Expose Article – They Won’t Go…

Thanks to Ray Joni for this as well.

THEY WON’T GO . . .
. . . which was great news for all the fans of Roswell when it was
picked up for a second 13-episode season. Judy Sloane got down and
deserty with some of the cast and crew.

For a while it looked like the WB’s drama Roswell would not see a
second season, and would end with a tense and unresolved cliffhanger —
but the show’s fans took their mission seriously! Based on a series of
books written by Melinda Metz called “Roswell High,” the show focuses on
three young aliens: Max (Jason Behr), Isabel (Katherine Heigl) and
Michael (Brendan Fehr), who are surviving descendants from beings on
board the infamous alien spaceship that was believed to have crashed in
Roswell, New Mexico in 1947. Their burning desire to find out the truth
about their existence puts them and their closest friends, in heightened
danger, that climaxed in the last episode of last season.
When it was announced by the network that the show was on shaky
ground, thousands of fans sent bottles of Tabasco sauce (an alien
favorite on the series) to The WB — it worked, and the show was renewed
for a second season. “We were all aware of the fans’ response,” says
Jason Behr. “Nobody asked these people to do that, but I think it opened
a lot of eyes and really helped us, and everyone at the show is very
grateful.” Katherine Heigl agrees. “I thought it was amazing how devoted
and how supportive the fans were. They really backed us up, and I know
that made a difference. I just ran out of Tabasco sauce the other day,
and I was thinking I should call The WB to get one from them!”
As the first year started drawing to a close, the story began to
unfold at a breakneck pace, and looked as if it was headed in a totally
different direction, a fact that producer Kevin Brown acknowledges, “The
plot needed to be accelerated a little bit, but it’s not going in a
different direction. The emphasis shifted so that the science fiction
would be a little more dominant than it was. But it’s still the same
show, the relationships are going to drive the story, but we’re just
going to use a little bit of a bigger canvas.”
Behr concurs, “I think we had a chance to establish the relationships
early on in the season, and the dynamics between the characters. We’ve
taken a strong base and have branched out from there, putting these
characters that you know, and hopefully care about, in extreme
situations to let them become even more colorful based on their choices.
Actions speak louder than words, and you can learn a lot about somebody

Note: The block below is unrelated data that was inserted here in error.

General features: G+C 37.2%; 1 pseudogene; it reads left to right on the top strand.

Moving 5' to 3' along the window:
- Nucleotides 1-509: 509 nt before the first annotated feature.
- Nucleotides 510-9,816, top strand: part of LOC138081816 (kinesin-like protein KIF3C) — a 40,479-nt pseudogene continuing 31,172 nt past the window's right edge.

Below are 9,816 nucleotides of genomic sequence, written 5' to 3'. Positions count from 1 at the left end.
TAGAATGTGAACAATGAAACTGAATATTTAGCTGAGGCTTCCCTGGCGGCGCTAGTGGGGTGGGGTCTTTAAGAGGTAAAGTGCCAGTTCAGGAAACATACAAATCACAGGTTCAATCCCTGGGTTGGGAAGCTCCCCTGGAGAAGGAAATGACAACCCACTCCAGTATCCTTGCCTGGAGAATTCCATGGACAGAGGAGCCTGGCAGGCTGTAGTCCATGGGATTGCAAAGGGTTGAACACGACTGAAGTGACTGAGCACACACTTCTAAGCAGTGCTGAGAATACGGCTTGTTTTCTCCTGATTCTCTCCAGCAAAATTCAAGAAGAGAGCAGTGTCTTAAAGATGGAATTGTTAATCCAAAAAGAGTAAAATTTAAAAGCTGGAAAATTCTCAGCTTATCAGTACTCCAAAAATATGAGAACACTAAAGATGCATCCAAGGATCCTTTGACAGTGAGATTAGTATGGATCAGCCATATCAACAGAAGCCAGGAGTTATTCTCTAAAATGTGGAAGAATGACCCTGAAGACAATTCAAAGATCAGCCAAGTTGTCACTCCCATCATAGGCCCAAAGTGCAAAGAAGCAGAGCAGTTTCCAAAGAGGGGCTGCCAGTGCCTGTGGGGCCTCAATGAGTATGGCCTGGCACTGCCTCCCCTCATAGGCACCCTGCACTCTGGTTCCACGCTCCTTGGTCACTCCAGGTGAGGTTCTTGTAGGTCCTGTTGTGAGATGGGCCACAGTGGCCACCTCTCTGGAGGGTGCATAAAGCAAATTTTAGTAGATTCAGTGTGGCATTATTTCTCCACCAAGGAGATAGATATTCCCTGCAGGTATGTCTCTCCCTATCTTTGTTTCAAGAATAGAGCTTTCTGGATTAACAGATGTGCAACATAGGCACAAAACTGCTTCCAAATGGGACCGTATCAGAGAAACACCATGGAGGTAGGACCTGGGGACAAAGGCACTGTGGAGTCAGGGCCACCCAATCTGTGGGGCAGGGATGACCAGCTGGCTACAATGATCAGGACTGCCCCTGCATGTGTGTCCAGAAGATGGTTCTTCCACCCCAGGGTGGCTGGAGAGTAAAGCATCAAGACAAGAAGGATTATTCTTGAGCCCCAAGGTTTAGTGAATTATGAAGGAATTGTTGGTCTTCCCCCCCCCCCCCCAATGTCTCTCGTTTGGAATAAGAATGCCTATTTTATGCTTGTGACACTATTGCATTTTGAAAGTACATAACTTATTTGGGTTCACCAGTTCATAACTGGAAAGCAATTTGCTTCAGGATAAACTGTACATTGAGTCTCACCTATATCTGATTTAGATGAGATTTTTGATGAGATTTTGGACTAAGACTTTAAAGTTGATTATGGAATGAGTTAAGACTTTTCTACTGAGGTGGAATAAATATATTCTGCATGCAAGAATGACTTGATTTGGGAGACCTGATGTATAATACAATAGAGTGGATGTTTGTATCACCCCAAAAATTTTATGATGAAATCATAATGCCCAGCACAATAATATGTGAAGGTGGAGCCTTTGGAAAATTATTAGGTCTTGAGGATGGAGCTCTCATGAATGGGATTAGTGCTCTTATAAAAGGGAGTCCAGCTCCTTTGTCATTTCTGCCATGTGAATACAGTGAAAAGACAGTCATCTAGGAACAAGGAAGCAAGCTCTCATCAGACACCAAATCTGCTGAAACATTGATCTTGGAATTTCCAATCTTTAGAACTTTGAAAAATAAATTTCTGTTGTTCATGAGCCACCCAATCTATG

by the decisions they make. If the first season was the exploration of
their human side, the second season will be the discovery of their alien
side.”
When reminded that she told the “TV Guide” that they would be
visiting their planet next season, Heigl laughs and responds, “That was
just me speculating. I think we should go to my planet and find out what
it looks like. Don’t you want to know? Don’t you want to know what our
people look like? What I really look like outside of my human body?”
Allowing Behr to speculate about the upcoming season, he comments
that he hopes to “discover more about the aliens and their mythology –
why they’re here, where they’re from and if they could go back, who
would go and who would they leave behind? I’d also like to investigate
the psychology of the characters put in this position, because you take
these characters of Max and Isabel, who have grown up as brother and
sister, and now we learn that that’s not what it’s supposed to be. We’re
being told what our so-called destiny is, and we have to choose whether
or not to accept that.”
And what of his relationship with his human girlfriend, Liz (Shiri
Appleby)? “It hasn’t been screwed up beyond repair,” says Behr, “but a
wrench has been thrown into the works. Shiri will definitely be a part
of the show; she’s not just going to go away. That relationship has been
a long time coming, and it’s obviously a very important one to Max. He’s
been waiting his whole life for it, so he’s not going to give it up that
easily. It’s going to be pretty difficult, but she’s the whole reason
why they are in this mess, so I don’t think he’s just going to let go.”
Another emotional switch that came late in the first season was the
total turnaround of Sheriff Valenti (William Sadler), who in the
beginning seemed to have a menacing interest in the aliens; now he’s
there to save them. “It’s funny how sometimes your greatest allies can
be your former enemies,” remarks Behr. “It’s funny how relationships are
constantly changing and evolving. The sheriff started out as a very
sympathetic character, although he was chasing us and you didn’t want
him to catch us. He had his reasons for being motivated that you
understood. You never really thought of him as a bad person, because he
had reasons for being the way he was. Bill is such a good actor. He has
taken those subtle nuances of a flawed antagonist and he’s turned him
into a very sympathetic protagonist. He’s on our side now. It takes a
good actor to do that.”
As he contemplates last season’s shows, Behr has no problem coming up
with his favorite episode — “The White Room.” “It was by far the most
difficult and the most rewarding. Jonathan Frakes is one of the best
directors I’ve ever worked with. He knows how to talk to actors, and he
knows exactly where he wants the camera, as he’s already got it edited
in his head. I think he took a great script and gave it a very unique
look. The subject matter was very intense, and every actor on the show
stepped up to the plate and knocked the ball out of the park.”
As for Heigl, she’s looking forward to this season’s episodes. “I
think the first year it was difficult for Isabel to find a place in
this, because a lot of her part was supporting her alien men. I think
now it’s time for her to come into her own.”